Take the 2-minute tour ×
Stack Overflow is a question and answer site for professional and enthusiast programmers. It's 100% free, no registration required.

This is a similar question to Stock ticker symbol lookup API however that was never answered to the standard I think is needed for a commercial application.

The problem is this: Given a company name, partial name, or stock symbol, return a list of possible symbol matches.

So for example:

"microsoft" => "MSFT", "...",  ...  
"aapl" => "AAPL", "...", ...  
"goo" => "GOOG", "...", ...  

I have used "..." to mean another result of secondary importance.

In the question I linked to, there was, as far as I can tell, only 1 actual answer, and many people totally misunderstanding the question. I do not want stock data, prices, or anything like that! The one answer that is addressing the correct issue looks like it is a very private API and one that could break at any time. The exact callback used by the website must be used or else it doesn't appear to work. It also only works in JSON format and not XML which I would prefer if possible.

There are 3 things that I am considering at the moment, and I would appreciate any feedback on these, or suggestions of others:

  • Use SPARQL to query DBPedia and the "Traded As" fields in boxes on Wikipedia, this data is relatively unstructured, incomplete or inconsistent. I also haven't used SPARQL before so it might be a challenge.
  • Construct a virtual table for use with the Yahoo Query Language that actually screen scrapes the Yahoo website (or another) but provides a 'good' interface to allow me to change the backend data without re-distributing the application (for example if Yahoo change their site). This has the added benefit that I already have code for dealing with YQL+XML.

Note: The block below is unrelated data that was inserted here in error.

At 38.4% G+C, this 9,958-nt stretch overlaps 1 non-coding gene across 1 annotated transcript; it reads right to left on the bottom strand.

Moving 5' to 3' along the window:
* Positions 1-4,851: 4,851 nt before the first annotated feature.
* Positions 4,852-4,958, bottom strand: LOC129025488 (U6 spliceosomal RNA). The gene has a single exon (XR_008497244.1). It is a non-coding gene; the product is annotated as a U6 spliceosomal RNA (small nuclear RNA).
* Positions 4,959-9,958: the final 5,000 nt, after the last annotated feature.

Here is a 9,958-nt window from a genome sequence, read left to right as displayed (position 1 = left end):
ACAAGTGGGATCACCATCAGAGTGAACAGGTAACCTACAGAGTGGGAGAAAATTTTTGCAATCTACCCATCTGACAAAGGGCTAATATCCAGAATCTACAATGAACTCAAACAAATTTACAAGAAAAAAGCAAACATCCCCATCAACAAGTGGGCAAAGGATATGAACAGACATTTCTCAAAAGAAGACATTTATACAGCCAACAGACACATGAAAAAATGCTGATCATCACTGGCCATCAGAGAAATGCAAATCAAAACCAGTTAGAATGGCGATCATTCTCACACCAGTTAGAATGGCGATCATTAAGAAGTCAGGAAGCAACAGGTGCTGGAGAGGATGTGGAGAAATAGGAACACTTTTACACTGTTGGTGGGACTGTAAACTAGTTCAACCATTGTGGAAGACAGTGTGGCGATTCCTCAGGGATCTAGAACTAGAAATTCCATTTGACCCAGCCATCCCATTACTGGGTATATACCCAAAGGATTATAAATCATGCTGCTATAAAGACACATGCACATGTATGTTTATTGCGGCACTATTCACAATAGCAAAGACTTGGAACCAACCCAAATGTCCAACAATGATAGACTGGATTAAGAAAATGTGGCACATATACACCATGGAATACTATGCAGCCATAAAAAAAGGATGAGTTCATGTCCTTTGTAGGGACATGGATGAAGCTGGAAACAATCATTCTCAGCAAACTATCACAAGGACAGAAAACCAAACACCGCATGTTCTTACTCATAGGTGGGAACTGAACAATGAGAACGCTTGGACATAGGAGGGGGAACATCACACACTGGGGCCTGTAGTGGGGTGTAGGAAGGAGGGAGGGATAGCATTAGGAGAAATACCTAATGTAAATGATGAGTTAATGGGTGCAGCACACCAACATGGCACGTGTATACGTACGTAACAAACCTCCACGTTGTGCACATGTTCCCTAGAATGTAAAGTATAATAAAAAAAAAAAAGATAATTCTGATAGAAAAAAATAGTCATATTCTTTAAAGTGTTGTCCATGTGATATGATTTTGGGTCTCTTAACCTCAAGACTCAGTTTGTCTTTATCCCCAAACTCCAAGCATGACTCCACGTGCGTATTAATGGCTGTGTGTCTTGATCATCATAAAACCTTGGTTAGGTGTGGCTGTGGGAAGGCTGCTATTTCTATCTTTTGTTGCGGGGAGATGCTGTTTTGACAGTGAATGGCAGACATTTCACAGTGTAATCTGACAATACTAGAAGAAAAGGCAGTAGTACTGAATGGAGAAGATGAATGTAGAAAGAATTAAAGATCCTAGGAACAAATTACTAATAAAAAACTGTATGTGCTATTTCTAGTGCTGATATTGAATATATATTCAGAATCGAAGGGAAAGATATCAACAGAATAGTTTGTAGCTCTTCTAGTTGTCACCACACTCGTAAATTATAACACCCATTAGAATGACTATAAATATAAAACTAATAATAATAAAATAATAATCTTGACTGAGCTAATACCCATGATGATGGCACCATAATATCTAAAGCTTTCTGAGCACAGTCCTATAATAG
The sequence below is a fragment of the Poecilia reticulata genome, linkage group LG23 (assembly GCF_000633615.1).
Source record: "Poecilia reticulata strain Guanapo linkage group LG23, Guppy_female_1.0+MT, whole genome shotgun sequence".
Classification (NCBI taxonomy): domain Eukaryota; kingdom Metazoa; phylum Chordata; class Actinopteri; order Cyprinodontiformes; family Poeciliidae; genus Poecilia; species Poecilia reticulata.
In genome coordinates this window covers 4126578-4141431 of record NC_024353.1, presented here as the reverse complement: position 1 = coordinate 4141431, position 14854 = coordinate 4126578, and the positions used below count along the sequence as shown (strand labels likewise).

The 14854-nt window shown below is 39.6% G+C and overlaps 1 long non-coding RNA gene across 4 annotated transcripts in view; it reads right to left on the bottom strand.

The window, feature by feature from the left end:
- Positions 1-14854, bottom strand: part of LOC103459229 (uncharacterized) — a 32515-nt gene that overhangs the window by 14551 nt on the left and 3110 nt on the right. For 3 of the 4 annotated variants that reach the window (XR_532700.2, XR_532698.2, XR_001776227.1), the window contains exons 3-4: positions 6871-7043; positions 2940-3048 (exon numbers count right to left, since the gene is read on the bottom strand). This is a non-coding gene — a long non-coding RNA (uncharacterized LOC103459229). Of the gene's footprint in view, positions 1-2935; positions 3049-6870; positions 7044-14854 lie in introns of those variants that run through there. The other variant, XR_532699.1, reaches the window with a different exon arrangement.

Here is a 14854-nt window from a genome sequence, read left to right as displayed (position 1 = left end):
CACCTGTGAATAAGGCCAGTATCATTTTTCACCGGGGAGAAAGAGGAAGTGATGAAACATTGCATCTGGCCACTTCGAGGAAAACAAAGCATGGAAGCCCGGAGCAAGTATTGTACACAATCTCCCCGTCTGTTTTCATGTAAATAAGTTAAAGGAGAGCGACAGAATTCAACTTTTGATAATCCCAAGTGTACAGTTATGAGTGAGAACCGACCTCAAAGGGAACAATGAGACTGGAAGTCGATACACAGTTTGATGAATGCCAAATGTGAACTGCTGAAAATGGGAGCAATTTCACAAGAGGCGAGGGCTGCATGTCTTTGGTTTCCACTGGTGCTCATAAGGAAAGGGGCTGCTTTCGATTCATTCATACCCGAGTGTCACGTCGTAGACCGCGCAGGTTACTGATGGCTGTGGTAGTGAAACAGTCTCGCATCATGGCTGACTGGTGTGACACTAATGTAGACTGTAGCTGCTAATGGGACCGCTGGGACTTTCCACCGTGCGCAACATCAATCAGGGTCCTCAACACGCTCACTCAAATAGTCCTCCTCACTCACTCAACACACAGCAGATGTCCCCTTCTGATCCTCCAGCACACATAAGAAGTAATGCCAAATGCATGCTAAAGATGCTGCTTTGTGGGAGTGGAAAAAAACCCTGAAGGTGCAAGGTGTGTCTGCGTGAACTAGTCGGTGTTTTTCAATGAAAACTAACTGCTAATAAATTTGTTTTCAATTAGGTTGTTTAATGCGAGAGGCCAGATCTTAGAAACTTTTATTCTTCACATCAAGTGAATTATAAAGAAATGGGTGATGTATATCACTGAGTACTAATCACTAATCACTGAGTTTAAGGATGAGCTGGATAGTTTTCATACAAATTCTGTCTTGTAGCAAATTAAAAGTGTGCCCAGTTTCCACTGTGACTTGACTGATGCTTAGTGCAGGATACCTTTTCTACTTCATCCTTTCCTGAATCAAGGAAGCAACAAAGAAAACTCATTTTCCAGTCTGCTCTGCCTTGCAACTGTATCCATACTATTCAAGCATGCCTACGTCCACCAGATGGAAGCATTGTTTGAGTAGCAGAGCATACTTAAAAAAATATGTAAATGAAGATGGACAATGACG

• Simply screen-scrape data from within my application from sites that allow it in their terms of use.

Screen-scraping feels like a hack, and feels like it could be broken very easily, so I am reluctant to do the latter two options, however having had a look at the data on DBPedia with a test query, it seems like it is really terrible and might well not be of any use at all.

Summary: I need a reliable API for getting stock symbols for company names.

Edit: This does not have to be a Yahoo API at all. I would prefer to use them if possible, but only because of other code using their services.

share|improve this question

3 Answers 3

This may be useful :)


It returns as JSON.

share|improve this answer

XIgnite provides a web service that provides this service, although I have never used and cannot comment on its quality. You can license this information from financial data providers such as Thomson Reuters. If you want to do your own fuzzy matching Bloomberg's BSYM data might be a good place to get started.

share|improve this answer
I was looking for a free API. I find it very odd that all the market data is available for free, but just a search of symbols is charged for. –  danpalmer Dec 13 '11 at 10:14
Yeah. Well until BSYM it required a lot of work to assemble what companies are trading from web data. Most websites don't do probabilistic matching so you will probably have to build that yourself. –  Steve Dec 13 '11 at 18:22

The web site I use is http://www.eoddata.com/

You can download EOD data for free. or purchase a 100yrs of data affordably. with the EOD data you can easily import it into any relative data base program (Lotus Access is very easy to use). Access will automatically update the EOD data. you can then copy this data into Lotus 123 (or microsucks) wherein you can easily manipulate the data.

This will get you by and it's basically free. however you will find that a stand alone program is the way to go.

rewriting mine at this time in Python

share|improve this answer
Thanks for the reply, but this is not what I asked for. I was asking for an API, not a bunch of static data, and I was asking for company names in particular, not general market data. –  danpalmer Feb 20 '12 at 18:14

Your Answer


By posting your answer, you agree to the privacy policy and terms of service.

Not the answer you're looking for? Browse other questions tagged or ask your own question.